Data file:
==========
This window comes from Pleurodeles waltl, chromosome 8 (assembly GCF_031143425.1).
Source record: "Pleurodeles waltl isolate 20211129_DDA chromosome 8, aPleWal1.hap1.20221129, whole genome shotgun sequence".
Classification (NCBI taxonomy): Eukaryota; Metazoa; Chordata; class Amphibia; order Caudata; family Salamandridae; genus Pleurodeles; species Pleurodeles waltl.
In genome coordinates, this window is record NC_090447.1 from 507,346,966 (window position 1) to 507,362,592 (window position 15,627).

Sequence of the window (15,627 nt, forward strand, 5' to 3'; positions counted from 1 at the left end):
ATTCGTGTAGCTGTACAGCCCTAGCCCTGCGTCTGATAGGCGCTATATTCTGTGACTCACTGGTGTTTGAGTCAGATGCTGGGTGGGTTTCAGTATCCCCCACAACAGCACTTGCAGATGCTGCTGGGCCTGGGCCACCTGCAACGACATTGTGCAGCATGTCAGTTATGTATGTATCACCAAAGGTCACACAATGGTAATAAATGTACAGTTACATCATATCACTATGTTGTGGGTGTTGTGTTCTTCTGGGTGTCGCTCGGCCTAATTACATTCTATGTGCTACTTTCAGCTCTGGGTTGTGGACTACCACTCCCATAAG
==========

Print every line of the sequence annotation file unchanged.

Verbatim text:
This window comes from Pleurodeles waltl, chromosome 8 (assembly GCF_031143425.1).
Source record: "Pleurodeles waltl isolate 20211129_DDA chromosome 8, aPleWal1.hap1.20221129, whole genome shotgun sequence".
Classification (NCBI taxonomy): Eukaryota; Metazoa; Chordata; class Amphibia; order Caudata; family Salamandridae; genus Pleurodeles; species Pleurodeles waltl.
In genome coordinates, this window is record NC_090447.1 from 507,346,966 (window position 1) to 507,362,592 (window position 15,627).

Sequence of the window (15,627 nt, forward strand, 5' to 3'; positions counted from 1 at the left end):
ATTCGTGTAGCTGTACAGCCCTAGCCCTGCGTCTGATAGGCGCTATATTCTGTGACTCACTGGTGTTTGAGTCAGATGCTGGGTGGGTTTCAGTATCCCCCACAACAGCACTTGCAGATGCTGCTGGGCCTGGGCCACCTGCAACGACATTGTGCAGCATGTCAGTTATGTATGTATCACCAAAGGTCACACAATGGTAATAAATGTACAGTTACATCATATCACTATGTTGTGGGTGTTGTGTTCTTCTGGGTGTCGCTCGGCCTAATTACATTCTATGTGCTACTTTCAGCTCTGGGTTGTGGACTACCACTCCCATAAG